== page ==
A Year After Publishing, What Has Changed?

A few months ago I read a blog post by a woman trying to become a professional writer. The post is funny yet communicates the frustration and embarrassment of the not-yet stage. The blogger, Sandra Ebijer, describes how you feel reluctant to tell people what you do (write), because they’ll ask if you’ve been published, paid, etc. It gets old, saying no. When I read the post, I had to nod in recognition. I’ve been there. And I know the feeling . . .  if only I could get published.

A rough, rough draft

But now that my novel is, in fact, published, I’ve also seen the truth of what experienced writers say: publication doesn’t change your life. Some aspects of it will change somewhat, but you are still the same person. My novel  set in Hungary, The Songs We Hide, was published by an independent press a little more than a year ago, and here is what I’ve noticed about what it’s done (or not done) within me:

  • Confidence: I no longer question whether I can pull off writing a difficult novel. I did it, and now I’m writing an even more difficult novel. There’s been little room for my ego in this. Sometimes people say to me, “You must be proud of yourself.” Not especially. I’ve had to correct my own mistakes so often that the word “pride” seems irrelevant. Last night a woman told me she was amazed by people like me who could write a novel. But this woman has run marathons and hiked up Macchu Pichu—in her seventies. Now that’s impressive.
  • Fear: I used to dread the rejection that comes with writing. I hated the self-doubt and the fear that I was spending hundreds and maybe even thousands of hours on a project that would come to nothing. Post-publication, those feelings are still part of me. Fortunately, they aren’t as big a part. Maybe it’s like being a musician that never stops getting nervous but never gives up playing, either. Fear is a fact of the artistic life, but no way is it the whole of it.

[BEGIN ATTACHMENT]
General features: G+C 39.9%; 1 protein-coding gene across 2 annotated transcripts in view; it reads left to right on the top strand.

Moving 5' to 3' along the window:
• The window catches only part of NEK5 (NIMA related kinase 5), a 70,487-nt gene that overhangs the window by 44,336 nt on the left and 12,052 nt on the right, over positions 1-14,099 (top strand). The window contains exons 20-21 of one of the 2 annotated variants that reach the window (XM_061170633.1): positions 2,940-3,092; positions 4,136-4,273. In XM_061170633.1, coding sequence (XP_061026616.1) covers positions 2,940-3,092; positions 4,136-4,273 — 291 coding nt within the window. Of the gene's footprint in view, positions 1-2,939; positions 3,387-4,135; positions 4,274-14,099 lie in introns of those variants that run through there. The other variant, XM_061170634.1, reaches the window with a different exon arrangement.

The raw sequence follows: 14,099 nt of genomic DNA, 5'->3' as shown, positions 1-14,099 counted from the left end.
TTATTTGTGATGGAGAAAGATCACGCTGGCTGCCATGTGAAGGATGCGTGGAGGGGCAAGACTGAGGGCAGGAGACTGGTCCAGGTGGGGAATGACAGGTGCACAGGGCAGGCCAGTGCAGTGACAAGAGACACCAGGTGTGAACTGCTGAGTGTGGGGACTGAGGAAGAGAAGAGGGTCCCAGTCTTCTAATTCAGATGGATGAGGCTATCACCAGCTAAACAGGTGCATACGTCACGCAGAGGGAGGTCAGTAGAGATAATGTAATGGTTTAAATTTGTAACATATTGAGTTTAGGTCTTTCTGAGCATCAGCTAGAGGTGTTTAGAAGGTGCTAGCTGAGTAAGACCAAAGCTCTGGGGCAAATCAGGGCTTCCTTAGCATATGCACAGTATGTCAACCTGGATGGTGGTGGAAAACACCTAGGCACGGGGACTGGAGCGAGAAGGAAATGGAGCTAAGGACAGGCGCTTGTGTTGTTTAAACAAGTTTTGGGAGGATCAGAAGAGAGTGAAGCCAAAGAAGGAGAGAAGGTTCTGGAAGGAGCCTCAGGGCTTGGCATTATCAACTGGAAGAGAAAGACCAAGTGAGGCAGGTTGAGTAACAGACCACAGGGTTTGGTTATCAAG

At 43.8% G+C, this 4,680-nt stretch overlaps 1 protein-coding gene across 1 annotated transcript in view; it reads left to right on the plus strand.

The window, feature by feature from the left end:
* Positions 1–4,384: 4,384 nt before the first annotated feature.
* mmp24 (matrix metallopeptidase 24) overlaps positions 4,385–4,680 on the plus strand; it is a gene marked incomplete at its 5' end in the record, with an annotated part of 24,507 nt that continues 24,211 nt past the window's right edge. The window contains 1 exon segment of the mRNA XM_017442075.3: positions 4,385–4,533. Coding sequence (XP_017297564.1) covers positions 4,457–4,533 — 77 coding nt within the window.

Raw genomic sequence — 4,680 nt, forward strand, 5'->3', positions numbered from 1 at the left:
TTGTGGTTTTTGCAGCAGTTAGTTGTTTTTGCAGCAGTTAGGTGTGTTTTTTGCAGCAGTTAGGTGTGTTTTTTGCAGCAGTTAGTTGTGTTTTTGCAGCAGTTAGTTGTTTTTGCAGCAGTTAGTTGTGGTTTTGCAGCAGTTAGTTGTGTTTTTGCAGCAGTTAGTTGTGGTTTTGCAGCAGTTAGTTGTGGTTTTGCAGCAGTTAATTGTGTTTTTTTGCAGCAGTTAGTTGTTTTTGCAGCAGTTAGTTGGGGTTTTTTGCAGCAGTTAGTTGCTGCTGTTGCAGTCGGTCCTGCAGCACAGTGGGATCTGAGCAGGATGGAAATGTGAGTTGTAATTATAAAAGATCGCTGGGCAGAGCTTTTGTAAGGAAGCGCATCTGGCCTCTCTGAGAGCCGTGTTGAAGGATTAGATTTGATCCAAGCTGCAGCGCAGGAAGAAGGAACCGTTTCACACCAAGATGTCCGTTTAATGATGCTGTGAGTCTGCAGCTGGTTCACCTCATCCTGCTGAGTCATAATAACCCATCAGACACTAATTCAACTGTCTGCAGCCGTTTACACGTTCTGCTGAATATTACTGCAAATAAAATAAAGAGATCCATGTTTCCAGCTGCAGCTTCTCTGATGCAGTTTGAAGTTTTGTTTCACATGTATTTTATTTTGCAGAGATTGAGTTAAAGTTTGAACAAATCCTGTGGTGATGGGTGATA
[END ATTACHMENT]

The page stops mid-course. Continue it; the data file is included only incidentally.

• Expectations: I never expected my writing to “make it big,” and I still don’t. I expected I would have to do a lot of my own marketing, and that has turned out to be very true. So I guess things haven’t been too different from what I expected. Except . . . I didn’t know how much it would mean to me to see readers touched by my book. Or to hear Hungarians thank me for writing it. I didn’t expect such satisfaction to come from my book events, with readers asking perceptive questions, wanting to know more about Hungary, more about the Cold War, more about music, more about my characters, more about the writing process, more about how writing affects the writer. I could not have foreseen how these book talks would become an opportunity for growth and caring. That’s been a great gift, one I didn’t expect.
Laszlo (Laci) Orban, the Hungarian violinist who played at my book launch

Creating the “Soundtrack” of a Novel

As a writer I’m often asked how I chose my novel’s setting or how I came up with the story line. Last fall, for the first and only time, I was asked how I chose the musical pieces in my book. It’s a great question.